My little boy plops down at the kitchen counter and asks if I can help with his math. He begins …
“Each of three girls is on exactly one team. One is on the field hockey team, another is on the swimming team and the third is on the track team. Ann is not on the swimming team. The girl on the track team lives near Ann. The girl on the swimming team and Betty are in the same class. What team is Carol on?”
What are you talking about? That’s not math, that’s English. If it were math, it’d have numbers in it. And really, it’s not even English, it’s gossip, no doubt being passed around by a bunch of moms who have nothing better to do.
“What team is Carol on?” It’s none of my business! I’m sure she’s on the team of the sport she loves to play and that she’s doing her thing. I HAVE a life, I don’t need to be all up in Carol’s.
“Each of the three girls is on exactly one team.” I’m sure they are. I’m sure their moms are friends and they all got together and agreed that each child should do one sport to better focus on school, friends and family, and not be torn between their many fabulous talents. Which translates into three moms who don’t want to drive all over town all week.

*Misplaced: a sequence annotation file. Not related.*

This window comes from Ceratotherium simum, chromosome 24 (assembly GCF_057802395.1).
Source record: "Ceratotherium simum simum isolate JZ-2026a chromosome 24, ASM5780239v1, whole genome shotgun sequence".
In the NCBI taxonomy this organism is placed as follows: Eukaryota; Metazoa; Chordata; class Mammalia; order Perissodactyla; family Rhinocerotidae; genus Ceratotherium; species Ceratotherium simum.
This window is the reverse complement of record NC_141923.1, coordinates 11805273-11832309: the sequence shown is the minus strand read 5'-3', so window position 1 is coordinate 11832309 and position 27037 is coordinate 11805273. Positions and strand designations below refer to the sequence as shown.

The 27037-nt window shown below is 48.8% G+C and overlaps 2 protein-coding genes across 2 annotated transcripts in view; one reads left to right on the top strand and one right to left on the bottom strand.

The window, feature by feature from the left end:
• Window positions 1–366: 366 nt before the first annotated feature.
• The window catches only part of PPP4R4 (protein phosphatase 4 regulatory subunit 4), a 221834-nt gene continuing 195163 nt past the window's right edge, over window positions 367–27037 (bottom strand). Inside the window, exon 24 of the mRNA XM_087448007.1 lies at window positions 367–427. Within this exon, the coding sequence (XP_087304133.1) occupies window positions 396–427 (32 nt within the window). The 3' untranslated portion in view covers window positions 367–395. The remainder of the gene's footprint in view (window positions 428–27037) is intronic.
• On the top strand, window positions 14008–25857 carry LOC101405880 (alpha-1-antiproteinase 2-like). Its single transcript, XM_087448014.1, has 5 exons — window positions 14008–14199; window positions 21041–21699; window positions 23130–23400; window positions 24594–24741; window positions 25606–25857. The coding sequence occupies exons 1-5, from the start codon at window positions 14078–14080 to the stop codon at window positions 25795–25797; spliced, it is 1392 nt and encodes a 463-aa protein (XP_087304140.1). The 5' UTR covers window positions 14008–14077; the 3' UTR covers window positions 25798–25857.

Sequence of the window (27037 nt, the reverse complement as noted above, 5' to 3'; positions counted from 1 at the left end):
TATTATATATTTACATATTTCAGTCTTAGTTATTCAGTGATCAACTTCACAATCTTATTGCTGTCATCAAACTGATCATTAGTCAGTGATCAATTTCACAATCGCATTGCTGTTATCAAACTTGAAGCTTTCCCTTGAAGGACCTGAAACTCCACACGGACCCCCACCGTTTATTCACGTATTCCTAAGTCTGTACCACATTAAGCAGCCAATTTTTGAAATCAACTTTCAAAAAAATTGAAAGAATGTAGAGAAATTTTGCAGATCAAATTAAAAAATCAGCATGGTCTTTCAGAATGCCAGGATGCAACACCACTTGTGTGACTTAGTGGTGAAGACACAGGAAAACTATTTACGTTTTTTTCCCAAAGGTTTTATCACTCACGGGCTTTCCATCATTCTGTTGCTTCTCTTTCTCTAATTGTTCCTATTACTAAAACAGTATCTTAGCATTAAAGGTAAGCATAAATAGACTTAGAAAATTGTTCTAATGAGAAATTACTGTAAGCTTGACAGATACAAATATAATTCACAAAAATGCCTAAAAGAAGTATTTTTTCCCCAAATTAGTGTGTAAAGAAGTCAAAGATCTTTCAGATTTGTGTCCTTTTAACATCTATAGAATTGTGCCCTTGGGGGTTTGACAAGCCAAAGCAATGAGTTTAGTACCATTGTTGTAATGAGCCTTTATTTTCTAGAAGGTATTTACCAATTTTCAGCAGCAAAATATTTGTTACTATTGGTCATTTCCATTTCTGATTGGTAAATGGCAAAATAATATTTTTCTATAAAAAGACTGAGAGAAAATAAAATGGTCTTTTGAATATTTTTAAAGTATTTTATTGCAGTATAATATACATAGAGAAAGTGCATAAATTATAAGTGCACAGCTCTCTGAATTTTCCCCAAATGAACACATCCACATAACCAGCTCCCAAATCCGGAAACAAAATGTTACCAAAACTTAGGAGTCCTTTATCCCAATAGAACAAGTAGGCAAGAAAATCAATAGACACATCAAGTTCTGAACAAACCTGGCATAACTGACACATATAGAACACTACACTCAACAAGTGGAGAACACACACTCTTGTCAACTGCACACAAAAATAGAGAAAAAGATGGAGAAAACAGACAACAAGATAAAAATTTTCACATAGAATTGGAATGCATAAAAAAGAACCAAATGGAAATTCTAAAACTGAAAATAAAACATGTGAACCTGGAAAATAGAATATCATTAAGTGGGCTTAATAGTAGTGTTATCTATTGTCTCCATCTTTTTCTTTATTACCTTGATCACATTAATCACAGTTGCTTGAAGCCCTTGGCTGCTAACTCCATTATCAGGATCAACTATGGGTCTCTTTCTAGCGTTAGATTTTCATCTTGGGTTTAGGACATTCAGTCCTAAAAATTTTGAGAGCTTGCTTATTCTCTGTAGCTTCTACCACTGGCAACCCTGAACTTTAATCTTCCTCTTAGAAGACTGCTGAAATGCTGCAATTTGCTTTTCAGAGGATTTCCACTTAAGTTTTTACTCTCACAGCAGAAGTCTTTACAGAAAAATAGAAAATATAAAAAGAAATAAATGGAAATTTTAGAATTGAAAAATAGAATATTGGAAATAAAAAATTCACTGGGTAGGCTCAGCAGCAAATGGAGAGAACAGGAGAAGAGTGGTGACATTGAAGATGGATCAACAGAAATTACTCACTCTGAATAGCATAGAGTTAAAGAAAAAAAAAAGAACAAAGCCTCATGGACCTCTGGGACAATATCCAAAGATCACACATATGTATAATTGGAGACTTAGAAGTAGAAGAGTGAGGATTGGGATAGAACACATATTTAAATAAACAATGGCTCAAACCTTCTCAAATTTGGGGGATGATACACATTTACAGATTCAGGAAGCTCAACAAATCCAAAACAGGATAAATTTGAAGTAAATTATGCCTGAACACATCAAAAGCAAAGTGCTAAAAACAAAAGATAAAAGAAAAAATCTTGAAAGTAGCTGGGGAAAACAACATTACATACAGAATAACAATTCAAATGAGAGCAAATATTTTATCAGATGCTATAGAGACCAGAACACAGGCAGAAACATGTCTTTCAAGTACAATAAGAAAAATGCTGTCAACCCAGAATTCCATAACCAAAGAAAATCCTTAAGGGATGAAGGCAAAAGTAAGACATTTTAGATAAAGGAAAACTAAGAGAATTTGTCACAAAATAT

“Ann is not on the swimming team.” What’s up with that? Sounds like there’s a story there. She didn’t make it? Or did her mom forget to register online? I don’t know, but it seems like it was definitely worth mentioning, so I don’t imagine we’ll be seeing Ann swimming anytime, anywhere soon.
“The girl on the track team lives near Ann.” So why aren’t they carpooling? Those two should be doing the same sport, since they’re both not swimming. (I’m now thinking Ann is afraid of the water or something.) Regardless, neighbors need to all do the same thing. Trust me, we’ve got five blocks of kids in my hood all playing soccer.
“The girl on the swimming team and Betty are in the same class.” Oh, OK, so they’re probably besties, because everybody knows your best friends are your classmates and not the most convenient choice of the child who lives nearby.
I feel sorry for Ann. She doesn’t have a friend in her class and she can’t swim. Kids are so mean and people just need to mind their own business. All this speculation about who’s doing what and where and with whom is not good for anyone. And so I tell my son this one is bigger than us, and that this is a problem we are just not going to be able to solve.
He looks at me wide-eyed. And slowly slides his books off the counter.
“Think I’ll just ask Dad …”
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